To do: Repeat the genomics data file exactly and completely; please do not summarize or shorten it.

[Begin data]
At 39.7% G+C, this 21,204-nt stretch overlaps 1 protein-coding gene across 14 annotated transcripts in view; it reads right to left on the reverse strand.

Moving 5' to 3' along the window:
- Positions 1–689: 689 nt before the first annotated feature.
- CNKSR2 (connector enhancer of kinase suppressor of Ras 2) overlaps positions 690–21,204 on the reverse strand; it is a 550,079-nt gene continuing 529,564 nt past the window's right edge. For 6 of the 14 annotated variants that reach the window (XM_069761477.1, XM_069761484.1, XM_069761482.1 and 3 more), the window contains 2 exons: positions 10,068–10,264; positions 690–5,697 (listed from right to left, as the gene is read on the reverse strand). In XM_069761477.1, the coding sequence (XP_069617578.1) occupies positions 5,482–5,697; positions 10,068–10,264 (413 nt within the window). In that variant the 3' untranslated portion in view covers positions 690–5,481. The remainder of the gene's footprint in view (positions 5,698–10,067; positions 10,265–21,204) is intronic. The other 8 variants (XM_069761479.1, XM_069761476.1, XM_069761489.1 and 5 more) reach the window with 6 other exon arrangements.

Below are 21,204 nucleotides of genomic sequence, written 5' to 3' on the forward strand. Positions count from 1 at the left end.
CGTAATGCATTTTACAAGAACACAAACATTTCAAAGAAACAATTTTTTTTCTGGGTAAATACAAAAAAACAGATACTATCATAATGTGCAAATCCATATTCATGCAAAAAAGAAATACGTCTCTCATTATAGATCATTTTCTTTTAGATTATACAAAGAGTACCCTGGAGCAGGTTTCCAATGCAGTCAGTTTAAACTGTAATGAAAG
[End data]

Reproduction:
At 39.7% G+C, this 21,204-nt stretch overlaps 1 protein-coding gene across 14 annotated transcripts in view; it reads right to left on the reverse strand.

Moving 5' to 3' along the window:
- Positions 1–689: 689 nt before the first annotated feature.
- CNKSR2 (connector enhancer of kinase suppressor of Ras 2) overlaps positions 690–21,204 on the reverse strand; it is a 550,079-nt gene continuing 529,564 nt past the window's right edge. For 6 of the 14 annotated variants that reach the window (XM_069761477.1, XM_069761484.1, XM_069761482.1 and 3 more), the window contains 2 exons: positions 10,068–10,264; positions 690–5,697 (listed from right to left, as the gene is read on the reverse strand). In XM_069761477.1, the coding sequence (XP_069617578.1) occupies positions 5,482–5,697; positions 10,068–10,264 (413 nt within the window). In that variant the 3' untranslated portion in view covers positions 690–5,481. The remainder of the gene's footprint in view (positions 5,698–10,067; positions 10,265–21,204) is intronic. The other 8 variants (XM_069761479.1, XM_069761476.1, XM_069761489.1 and 5 more) reach the window with 6 other exon arrangements.

Below are 21,204 nucleotides of genomic sequence, written 5' to 3' on the forward strand. Positions count from 1 at the left end.
CGTAATGCATTTTACAAGAACACAAACATTTCAAAGAAACAATTTTTTTTCTGGGTAAATACAAAAAAACAGATACTATCATAATGTGCAAATCCATATTCATGCAAAAAAGAAATACGTCTCTCATTATAGATCATTTTCTTTTAGATTATACAAAGAGTACCCTGGAGCAGGTTTCCAATGCAGTCAGTTTAAACTGTAATGAAAG